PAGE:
Start Time: 5:00 p.m. ET
TV: MLB Network
Series: Giants lead 2-0
Of the 66 previous best-of-five postseason series in baseball history to start 2-0, 43 of them ended in sweeps, including both of this year's American League Division Series, which wrapped up on Sunday. In this series, the Nationals, having snatched defeat from the jaws of victory in via the longest postseason game in baseball history in Saturday's Game 2, find themselves in San Francisco hoping to avoid the same fate as the Angels and Tigers. But in order to play another day, the Nats, who hit .160/.225/.245 as a team in the first two games of this series, have to defeat (or at least out-last) Giants ace Madison Bumgarner, who shut out the Pirates in his previous postseason start in the Wild-Card Game. Their chances are not good.
There are some reasons for optimism for Washington, however, and they start with Bumgarner's opposing pitcher, who also happened to throw a shutout in his last start. Fister, whom the Nationals stole from the Tigers in December, missed the first two months of the regular season with a latissimus dorsi strain, but led Washington in ERA after his return in early May. In his final four starts in the regular season, he went 4-0 with a 1.26 ERA, and in his lone start in San Francisco this season, he held the Giants scoreless for seven innings in a 2-1 win over none other than Madison Bumgarner. What's more, in seven previous postseason starts, the last six of which were quality, Fister has posted a 2.06 ERA, and his teams have gone 6-1.
Then again, the Giants got Fister back at Nationals Park in late August, scoring four runs in six innings via home runs by Joe Panik and Buster Posey. Fister’s road ERA this season was 1.33 runs higher than his home mark, and he will be making this start on nine days rest, meaning there might be some rust to shake off, at least in the early innings. He may also need to pitch carefully to Pablo Sandoval, who is 5-for-8 with a double against him in his career, and Panik, who is 3-for-3 with that home run.
Of course, even if Fister pitches well, the Nationals still have to score against Bumgarner. Washington has hit .160 as a team through the first two games of this series, and a full third of their hits have come off Anthony Rendon's bat. The rest of the team is hitting .120/.189/.217. Their collective career numbers against Bumgarner don't suggest they are primed for a break out against the Giants' ace.
Complicating things further, the Nationals have to have some concerns about Drew Storen's mental state. It was Storen who, called in to save a 7-5 lead in the decisive fifth game of the 2012 Division Series against the Cardinals, got the Nationals to within one strike of advancing, only to walk two consecutive batters, then give up a pair of singles that gave St. Louis a 9-7 win. Whether or not that loss haunted Storen in 2013, he got off to an awful start that season and only seemed to recover his previous form after a controversial midseason demotion.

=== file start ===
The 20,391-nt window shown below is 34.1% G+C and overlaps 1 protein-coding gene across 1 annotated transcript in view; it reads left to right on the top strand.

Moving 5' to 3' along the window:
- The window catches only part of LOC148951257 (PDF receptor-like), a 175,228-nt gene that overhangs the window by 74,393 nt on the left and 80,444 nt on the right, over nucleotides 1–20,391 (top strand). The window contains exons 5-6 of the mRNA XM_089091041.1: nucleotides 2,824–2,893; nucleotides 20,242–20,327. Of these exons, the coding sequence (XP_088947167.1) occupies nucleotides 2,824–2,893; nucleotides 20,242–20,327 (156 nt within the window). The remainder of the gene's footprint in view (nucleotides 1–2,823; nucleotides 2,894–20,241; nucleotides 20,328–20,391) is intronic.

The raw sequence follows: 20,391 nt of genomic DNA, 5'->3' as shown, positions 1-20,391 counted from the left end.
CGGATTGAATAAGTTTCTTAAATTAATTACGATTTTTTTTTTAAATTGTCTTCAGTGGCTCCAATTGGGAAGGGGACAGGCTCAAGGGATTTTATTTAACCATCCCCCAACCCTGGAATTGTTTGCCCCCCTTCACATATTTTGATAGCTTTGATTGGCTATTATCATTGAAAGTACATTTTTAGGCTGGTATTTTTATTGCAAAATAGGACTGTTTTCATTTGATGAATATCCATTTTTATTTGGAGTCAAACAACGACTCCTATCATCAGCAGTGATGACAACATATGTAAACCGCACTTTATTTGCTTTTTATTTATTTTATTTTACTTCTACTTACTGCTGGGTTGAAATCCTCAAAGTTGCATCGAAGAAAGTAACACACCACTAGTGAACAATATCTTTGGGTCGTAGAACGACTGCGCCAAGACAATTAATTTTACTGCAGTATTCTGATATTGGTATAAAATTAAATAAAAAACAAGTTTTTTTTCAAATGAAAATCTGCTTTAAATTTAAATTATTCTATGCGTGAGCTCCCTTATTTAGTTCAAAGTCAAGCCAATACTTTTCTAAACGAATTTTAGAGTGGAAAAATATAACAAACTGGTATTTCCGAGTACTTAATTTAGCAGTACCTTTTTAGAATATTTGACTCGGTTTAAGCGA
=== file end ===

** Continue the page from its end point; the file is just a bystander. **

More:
This season, Storen pitched well enough that he easily reclaimed the closer's job when Rafael Soriano, who was signed as Storen's replacement in the wake of the 2012 Division Series, stumbled down the stretch. However, called upon to save a 2-1 lead with two outs in the ninth and a man on first base on Game 2 of this series, his first postseason appearance since 2012, Storen gave up hits to the only two batters he faced to allow the Giants to tie it up, then had to watch as the game stretched on for nine more innings with the Giants eventually winning in the 18th.
Given that, if the Nationals have a slim lead late in this game, knowing that their season will be over if the Giants rally for a walk-off win, is Matt Williams going to have the confidence to go to Storen for the save? If not, will that alter the way he uses his other relievers to get to the ninth inning? The Nationals' other short relievers have all pitched well in this series, with Soriano, Tyler Clippard, Matt Thornton, and Jerry Blevins combining for seven scoreless innings, stranding their only inherited runner. Williams should have confidence in his bullpen in general, but Storen is another story, and the Nationals don't have the luxury of giving Storen a confidence-boosting outing in this game.
Speaking of bullpens, the only pitcher on either team who should be unavailable today as a result of that Game 2 marathon is the Giants' Yusmeiro Petit, who threw 80 pitches in what was effectively a quality start in relief in that game (Petit actually out-pitched Game 1 starter Jake Peavy with a 6 IP, 1 H, 0 R, 3 BB, 7 K line). No one else on either team threw more than Craig Stammen's 35 pitches, and everyone had Sunday off to recuperate.
The Giants haven't dominated this series. Their two wins have come by scores of 3-2 and 2-1, the latter took them 18 innings in a game they were one out from losing, and they have hit .213/.260/.298 as a team. Still, they couldn't be in a better position heading into Game 3, up 2-0 with their ace on the mound for the potential clincher. On Sunday, the American League's wild-card entrant completed a sweep of the team with the best record in baseball. On Monday, against the team with the best record in the National League, we could see the NL's wild-card entrant pull the same trick.